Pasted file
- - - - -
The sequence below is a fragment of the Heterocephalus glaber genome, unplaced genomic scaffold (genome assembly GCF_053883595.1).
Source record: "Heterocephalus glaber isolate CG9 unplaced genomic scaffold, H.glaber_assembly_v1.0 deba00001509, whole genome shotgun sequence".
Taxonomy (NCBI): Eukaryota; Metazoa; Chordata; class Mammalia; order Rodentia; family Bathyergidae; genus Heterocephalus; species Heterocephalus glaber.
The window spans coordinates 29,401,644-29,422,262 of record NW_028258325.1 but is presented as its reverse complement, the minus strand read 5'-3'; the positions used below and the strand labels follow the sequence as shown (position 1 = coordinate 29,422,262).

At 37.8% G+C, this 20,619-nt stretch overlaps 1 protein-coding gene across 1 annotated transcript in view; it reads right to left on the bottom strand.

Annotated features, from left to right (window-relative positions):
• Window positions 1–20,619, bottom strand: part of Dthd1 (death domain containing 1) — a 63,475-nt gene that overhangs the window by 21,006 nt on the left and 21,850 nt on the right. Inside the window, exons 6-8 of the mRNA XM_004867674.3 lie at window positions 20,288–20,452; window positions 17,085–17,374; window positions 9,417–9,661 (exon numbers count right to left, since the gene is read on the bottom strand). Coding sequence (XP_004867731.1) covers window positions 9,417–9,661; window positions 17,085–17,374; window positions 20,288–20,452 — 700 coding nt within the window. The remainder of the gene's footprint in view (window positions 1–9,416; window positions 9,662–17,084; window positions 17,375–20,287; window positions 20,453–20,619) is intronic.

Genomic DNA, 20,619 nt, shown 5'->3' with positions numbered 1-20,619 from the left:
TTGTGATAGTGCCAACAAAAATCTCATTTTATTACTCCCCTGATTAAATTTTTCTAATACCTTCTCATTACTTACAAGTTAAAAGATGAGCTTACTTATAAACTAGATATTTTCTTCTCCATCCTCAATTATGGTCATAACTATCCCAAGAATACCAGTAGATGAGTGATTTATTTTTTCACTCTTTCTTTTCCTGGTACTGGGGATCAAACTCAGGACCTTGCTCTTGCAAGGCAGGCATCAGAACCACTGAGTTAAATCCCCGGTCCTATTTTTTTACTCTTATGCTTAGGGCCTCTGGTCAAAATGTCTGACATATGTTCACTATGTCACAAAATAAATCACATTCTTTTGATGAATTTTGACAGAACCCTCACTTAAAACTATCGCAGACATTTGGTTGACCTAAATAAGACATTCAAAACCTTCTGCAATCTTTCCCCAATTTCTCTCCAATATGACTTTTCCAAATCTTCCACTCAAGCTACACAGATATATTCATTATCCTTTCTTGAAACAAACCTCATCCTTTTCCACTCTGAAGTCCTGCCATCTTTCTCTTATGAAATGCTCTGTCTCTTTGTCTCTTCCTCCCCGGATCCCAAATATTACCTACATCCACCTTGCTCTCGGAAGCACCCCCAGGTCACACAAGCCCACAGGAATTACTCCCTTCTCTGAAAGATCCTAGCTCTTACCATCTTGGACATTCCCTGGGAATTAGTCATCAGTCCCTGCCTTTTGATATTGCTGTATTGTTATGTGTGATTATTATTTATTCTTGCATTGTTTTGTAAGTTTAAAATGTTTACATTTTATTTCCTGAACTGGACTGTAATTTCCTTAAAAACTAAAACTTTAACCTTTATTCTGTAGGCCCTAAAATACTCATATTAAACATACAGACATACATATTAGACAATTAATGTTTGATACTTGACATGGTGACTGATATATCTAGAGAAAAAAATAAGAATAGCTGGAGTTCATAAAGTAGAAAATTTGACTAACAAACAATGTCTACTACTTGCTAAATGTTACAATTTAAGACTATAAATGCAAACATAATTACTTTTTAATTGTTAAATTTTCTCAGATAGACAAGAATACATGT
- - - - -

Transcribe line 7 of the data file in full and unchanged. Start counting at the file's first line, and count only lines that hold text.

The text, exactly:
• Window positions 1–20,619, bottom strand: part of Dthd1 (death domain containing 1) — a 63,475-nt gene that overhangs the window by 21,006 nt on the left and 21,850 nt on the right. Inside the window, exons 6-8 of the mRNA XM_004867674.3 lie at window positions 20,288–20,452; window positions 17,085–17,374; window positions 9,417–9,661 (exon numbers count right to left, since the gene is read on the bottom strand). Coding sequence (XP_004867731.1) covers window positions 9,417–9,661; window positions 17,085–17,374; window positions 20,288–20,452 — 700 coding nt within the window. The remainder of the gene's footprint in view (window positions 1–9,416; window positions 9,662–17,084; window positions 17,375–20,287; window positions 20,453–20,619) is intronic.